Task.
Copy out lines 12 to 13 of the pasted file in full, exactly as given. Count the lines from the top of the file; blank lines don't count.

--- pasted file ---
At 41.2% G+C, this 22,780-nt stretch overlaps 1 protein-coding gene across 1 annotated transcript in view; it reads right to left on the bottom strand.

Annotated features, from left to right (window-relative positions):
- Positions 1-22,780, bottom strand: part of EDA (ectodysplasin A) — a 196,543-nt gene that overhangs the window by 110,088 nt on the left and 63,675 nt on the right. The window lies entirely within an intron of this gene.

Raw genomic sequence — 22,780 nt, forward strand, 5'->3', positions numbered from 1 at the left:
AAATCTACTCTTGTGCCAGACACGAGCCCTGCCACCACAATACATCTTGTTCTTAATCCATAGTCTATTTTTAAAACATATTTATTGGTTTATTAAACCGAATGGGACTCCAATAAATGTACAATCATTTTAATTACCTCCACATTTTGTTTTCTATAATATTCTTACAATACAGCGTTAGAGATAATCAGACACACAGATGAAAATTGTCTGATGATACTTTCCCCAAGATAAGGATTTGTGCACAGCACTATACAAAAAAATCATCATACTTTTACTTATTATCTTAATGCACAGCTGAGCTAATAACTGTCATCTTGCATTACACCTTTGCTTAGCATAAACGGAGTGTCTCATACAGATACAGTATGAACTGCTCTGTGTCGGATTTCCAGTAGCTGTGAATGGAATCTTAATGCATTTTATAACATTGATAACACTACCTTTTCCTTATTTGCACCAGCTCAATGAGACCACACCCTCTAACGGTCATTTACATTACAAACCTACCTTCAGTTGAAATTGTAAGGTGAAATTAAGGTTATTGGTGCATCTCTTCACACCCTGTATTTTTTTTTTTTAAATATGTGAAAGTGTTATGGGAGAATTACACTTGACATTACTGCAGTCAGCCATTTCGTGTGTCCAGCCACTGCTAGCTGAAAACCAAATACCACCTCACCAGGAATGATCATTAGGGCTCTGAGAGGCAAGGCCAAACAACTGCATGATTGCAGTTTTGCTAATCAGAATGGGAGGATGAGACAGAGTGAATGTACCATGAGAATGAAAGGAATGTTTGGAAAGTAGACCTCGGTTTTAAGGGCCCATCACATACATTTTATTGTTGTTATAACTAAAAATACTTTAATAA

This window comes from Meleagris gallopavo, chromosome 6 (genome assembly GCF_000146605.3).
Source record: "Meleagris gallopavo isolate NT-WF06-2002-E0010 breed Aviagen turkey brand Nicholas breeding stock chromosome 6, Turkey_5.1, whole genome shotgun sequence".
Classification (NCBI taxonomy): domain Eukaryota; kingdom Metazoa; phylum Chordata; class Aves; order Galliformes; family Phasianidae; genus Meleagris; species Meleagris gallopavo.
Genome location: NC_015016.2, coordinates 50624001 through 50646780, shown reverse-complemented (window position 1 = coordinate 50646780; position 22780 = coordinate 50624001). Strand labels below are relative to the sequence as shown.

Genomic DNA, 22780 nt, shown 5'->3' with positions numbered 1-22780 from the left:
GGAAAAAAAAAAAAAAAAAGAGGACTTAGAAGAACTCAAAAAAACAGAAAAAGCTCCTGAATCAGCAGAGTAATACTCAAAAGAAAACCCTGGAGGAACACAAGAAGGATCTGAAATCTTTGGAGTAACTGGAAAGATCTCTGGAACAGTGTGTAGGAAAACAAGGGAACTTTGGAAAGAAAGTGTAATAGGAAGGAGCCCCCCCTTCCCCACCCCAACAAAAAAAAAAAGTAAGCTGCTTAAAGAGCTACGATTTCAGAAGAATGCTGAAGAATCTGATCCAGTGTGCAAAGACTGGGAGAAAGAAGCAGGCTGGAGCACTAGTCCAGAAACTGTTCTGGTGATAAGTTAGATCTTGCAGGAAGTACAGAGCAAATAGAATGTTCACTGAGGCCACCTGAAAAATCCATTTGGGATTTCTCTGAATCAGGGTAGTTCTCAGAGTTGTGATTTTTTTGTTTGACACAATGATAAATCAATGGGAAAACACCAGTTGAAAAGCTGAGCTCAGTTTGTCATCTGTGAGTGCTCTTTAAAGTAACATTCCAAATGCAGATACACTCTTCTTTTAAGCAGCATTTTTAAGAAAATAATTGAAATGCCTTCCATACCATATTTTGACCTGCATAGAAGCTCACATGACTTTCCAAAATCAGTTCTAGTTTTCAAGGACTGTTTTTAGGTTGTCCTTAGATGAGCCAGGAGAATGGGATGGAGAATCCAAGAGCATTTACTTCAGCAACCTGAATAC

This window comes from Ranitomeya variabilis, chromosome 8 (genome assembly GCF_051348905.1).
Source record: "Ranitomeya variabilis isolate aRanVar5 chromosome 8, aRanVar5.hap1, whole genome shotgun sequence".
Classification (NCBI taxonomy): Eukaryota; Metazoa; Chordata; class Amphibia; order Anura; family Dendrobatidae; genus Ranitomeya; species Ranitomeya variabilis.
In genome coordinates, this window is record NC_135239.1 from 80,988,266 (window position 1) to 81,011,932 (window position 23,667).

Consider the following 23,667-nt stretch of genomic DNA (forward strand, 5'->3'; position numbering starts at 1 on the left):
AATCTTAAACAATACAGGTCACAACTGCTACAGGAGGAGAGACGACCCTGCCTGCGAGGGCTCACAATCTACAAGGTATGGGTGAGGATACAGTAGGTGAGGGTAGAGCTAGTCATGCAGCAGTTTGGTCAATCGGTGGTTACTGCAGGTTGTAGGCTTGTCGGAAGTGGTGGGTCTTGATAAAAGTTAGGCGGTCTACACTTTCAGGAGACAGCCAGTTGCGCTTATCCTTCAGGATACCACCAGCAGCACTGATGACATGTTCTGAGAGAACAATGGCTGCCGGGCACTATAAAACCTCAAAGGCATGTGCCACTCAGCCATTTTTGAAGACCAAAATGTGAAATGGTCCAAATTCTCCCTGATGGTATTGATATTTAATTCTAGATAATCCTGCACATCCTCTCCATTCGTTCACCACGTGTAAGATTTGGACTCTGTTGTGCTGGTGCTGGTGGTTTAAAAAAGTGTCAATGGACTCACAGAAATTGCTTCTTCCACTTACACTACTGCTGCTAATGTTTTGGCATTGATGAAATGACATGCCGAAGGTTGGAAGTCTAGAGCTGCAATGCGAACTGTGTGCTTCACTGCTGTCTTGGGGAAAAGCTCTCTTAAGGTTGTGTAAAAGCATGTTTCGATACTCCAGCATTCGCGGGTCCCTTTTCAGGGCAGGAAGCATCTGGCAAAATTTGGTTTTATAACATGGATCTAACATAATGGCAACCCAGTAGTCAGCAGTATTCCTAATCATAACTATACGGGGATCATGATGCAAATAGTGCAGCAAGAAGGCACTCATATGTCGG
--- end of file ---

This window comes from Ranitomeya variabilis, chromosome 8 (genome assembly GCF_051348905.1).
Source record: "Ranitomeya variabilis isolate aRanVar5 chromosome 8, aRanVar5.hap1, whole genome shotgun sequence".